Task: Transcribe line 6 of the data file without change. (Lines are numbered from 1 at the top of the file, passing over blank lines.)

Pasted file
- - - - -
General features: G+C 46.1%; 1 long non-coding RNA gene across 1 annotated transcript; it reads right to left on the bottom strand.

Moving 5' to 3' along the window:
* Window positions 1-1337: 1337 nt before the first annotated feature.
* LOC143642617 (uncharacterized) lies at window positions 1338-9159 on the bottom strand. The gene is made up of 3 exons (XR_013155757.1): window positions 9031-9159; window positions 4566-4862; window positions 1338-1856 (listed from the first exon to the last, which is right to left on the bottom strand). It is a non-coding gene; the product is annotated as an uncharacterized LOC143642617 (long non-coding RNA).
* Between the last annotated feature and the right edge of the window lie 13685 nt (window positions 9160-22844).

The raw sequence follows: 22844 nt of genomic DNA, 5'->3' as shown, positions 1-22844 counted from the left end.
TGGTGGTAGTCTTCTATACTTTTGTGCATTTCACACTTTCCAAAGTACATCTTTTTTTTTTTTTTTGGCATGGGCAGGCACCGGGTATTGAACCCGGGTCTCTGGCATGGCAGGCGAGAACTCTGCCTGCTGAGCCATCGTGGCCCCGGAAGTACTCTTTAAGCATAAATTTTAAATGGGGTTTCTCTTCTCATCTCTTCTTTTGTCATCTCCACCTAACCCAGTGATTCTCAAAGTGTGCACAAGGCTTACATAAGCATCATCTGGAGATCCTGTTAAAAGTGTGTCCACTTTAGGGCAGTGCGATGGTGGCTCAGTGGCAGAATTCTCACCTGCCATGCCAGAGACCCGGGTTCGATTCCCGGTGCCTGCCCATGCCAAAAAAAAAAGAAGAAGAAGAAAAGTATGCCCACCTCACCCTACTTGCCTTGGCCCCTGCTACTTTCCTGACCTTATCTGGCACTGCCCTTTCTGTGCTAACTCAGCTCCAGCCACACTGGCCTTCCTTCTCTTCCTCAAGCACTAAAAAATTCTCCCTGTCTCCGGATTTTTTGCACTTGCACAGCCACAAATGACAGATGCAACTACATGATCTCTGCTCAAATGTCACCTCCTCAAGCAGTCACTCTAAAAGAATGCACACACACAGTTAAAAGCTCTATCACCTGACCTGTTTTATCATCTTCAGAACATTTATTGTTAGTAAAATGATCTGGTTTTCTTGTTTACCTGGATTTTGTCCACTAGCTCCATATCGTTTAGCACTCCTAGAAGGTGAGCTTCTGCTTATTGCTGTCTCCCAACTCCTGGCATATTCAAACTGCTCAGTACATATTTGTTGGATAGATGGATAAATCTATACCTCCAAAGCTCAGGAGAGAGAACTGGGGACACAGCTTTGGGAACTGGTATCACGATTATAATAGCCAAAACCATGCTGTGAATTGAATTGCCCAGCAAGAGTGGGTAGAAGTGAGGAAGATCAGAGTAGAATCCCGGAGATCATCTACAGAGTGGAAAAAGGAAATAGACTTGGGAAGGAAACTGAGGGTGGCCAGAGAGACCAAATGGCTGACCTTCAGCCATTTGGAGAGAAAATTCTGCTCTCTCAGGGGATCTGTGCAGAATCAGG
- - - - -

The raw sequence follows: 22844 nt of genomic DNA, 5'->3' as shown, positions 1-22844 counted from the left end.